If you cannot do great things, do small things in a great way.
In the mid 20th century, German Doctors led by Dr. Reinhold Voll discovered that the electrical resistance of the skin decreases at specific acupuncture points as compared to the surrounding skin. This indicated that the body’s inherent electrical currents are conducted more efficiently at acupuncture points. Dr. Voll and his associates also found that each acupuncture point had a standard measurement reflecting changes when a person’s health deteriorated. Dr. William Tiller (Stanford University in Palo-Alto, California), called these acupuncture or conductive points information access windows.
Voll and his colleagues discovered that these windows, or acupoints, correspond to specific anatomical areas of various organs. In other words, points on the large intestine meridian correspond to different parts of large intestine, whereas points on the joint meridian corresponded to specific articulations and joints. By using computerized electrodermal screening (CDS), that is by taking an electrical reading at a specific acupuncture point that corresponds to a precise anatomical representation of an organ, gland or tissue, Voll could detect an electrical or energetic imbalance of the body’s early stages of function, alerting the therapist of potential future health hazards long before they appeared.
In 1985, researchers at the USC and UCLA demonstrated in a double-blind study, an 87% correlation between CDS/EAV measurements of the lung meridian and X-ray results of patients with lung cancer.
Similarly, researchers at the University of Hawaii compared a diabetic population with a control group and demonstrated a 95%-97.5% between CDS/EAV and the conventionally confirmed diabetic groups. Thus, the ability to detect signals from internal organs at acupuncture points becomes a huge step in preventing the progression of many degenerative diseases.
The goal of microcurrent therapy (acuscope and myopulse) is to restore homeostasis (balance, harmony and equilibrium) to tissues, organs and glands by rebalancing the electro-magnetic energy fields and energetic dynamics of these human tissues.
The concept of microcurrents goes back to work of Albert Szent-Gyorgi, Nobel Prize winner in 1937 for his discovery of Vitamin C and the components and reactions of the Krebs cycle, responsible for the conversion of glucose into energy by the mitochondria in the cells.
In 1941, Gyorgi, in his article Towards a New Biochemistry, suggested that energy in living systems may be transmitted by conduction bands, postulating that the molecular structure of many parts of the cell was conducive to semi-conductance. He suggested that the electron flow would be similar to photosynthesis, in which a waterfall of electrons would cascade, step by step, down a staircase of molecules losing energy with each bounce. However, in protein semi-conductance, this energy would be conserved and not lost, and passed along as information instead of being absorbed and stored.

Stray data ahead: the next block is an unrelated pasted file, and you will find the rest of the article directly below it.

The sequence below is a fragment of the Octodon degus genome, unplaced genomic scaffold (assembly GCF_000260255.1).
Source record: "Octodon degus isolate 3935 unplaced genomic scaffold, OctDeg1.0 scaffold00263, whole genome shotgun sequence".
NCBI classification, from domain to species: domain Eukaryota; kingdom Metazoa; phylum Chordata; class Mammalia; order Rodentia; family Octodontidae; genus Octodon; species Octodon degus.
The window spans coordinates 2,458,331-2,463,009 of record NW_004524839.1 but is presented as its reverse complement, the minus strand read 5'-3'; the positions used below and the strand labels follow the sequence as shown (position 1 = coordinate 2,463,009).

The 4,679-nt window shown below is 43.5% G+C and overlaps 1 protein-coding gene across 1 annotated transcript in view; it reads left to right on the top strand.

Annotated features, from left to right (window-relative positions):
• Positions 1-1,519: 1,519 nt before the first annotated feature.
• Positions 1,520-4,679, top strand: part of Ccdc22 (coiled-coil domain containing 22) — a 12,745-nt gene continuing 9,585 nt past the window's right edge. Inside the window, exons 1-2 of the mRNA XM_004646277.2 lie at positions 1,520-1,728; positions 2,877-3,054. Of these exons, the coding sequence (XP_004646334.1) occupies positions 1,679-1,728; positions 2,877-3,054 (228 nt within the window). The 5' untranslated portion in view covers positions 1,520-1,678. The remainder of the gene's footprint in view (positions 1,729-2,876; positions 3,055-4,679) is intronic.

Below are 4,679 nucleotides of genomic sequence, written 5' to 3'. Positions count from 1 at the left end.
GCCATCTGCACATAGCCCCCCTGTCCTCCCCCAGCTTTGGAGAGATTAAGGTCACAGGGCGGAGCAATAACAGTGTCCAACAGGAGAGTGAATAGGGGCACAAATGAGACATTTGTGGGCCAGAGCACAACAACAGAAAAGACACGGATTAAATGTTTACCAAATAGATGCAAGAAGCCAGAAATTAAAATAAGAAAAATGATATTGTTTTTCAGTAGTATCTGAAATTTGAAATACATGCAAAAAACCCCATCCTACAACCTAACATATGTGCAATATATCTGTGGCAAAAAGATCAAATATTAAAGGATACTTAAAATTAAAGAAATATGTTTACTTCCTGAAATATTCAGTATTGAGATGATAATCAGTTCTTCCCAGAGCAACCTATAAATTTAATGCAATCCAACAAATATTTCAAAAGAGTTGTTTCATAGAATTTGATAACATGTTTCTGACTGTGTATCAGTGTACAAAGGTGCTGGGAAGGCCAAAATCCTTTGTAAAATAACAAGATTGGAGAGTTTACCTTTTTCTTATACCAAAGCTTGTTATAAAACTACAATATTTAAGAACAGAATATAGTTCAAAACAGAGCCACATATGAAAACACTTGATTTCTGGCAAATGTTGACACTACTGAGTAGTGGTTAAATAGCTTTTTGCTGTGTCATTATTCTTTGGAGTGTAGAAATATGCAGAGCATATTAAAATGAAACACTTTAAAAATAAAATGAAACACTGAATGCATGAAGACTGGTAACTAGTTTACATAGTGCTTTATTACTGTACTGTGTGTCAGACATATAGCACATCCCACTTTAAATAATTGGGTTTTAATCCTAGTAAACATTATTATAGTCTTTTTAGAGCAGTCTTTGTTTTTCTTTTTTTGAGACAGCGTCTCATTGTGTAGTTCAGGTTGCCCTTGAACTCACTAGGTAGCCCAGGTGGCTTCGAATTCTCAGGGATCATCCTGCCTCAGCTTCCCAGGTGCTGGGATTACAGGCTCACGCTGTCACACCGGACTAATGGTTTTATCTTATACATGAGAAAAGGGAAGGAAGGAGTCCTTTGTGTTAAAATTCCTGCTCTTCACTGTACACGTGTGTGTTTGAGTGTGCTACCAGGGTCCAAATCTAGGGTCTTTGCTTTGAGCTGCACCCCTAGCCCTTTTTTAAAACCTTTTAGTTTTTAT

In 1942 D.D. Eley demonstrated that electrons behave like semi-conductors and that there is a charge transfer of electrons to empty orbits of the atom.
In 1955 Robert O Becker, orthopedic surgeon and two-time nominee for the Nobel Prize, theorized in his book The Body Electric that the body possessed an analog-coded information system closely allied to the nerves, but not in the nerves themselves, and that this analog system used direct current (D.C.) to regulate growth, healing and other processes essential in the maintenance of health. Becker discovered that at the level of the single cell, microcrystalline as well as other cellular sub-elements were involved in the modulation of electrical currents in a way similar to semi-conduction circuitry, and also acted as electrical capacitors. Becker postulated that it was this electrical analog semi-conductive system that allowed certain amphibians such as salamanders to regenerate limbs, brains as well as spinal tissue with micro-currents in the nano-ampere range (billionth of an ampere).
Using similar micro-currents, Becker was able to clean up grossly infected wounds in several days where antibiotics had failed completely.
Becker’s most astonishing discovery was that when a properly applied, analog-direct current in the micro-ampere range was applied, mature cells were able to return to their embryogenic stem-cell state and then re-differentiate into whatever cell was needed for ample regeneration of tissue.
In 1983, Dr. Bjorn Nordensrom, head of Diagnostic Radiology at Stockholm Sweden’s Karolinska Institute and sitting member of the Nobel Prize committee, proposed that bioelectricity was conducted through an invisible system of micro-capillaries. Dr. Nordenstrom believed that these bioelectrical circuits were part of a yet undiscovered electro-magnetic circulation system (the Chinese acupuncture meridians), the Indian (Nadis), and that disturbances in this bioelectrical network were probably involved in the development of disease.
The electro-acuscope and the electro-myopulse
In 1974 the manufacturer of the electro-acuscope and electro-myopulse “Bio-Medical Design-Systems” began to develop a wide variety of non-invasive, high quality and innovative neuro-and muscle stimulating devices which included medical (EEG) electroencephalograms and (EMG) electromyograms, as well as the acuscope and the myopulse which are both F.D.A. approved, intelligent microcurrent devices which offer patients:
These instruments are safe, with no side effects, and have been used to treat injuries in rehabilative medicine, with professional athletic teams, sports medicine practises, hospitals, not to mention thousands of physicians and therapists in all fields of medicine. Several gold-wining athletes during various Olympic games, including the 1984 Los Angeles Olympic games, credit their gold medal performances to the electro-acuscope and electro-myopulse.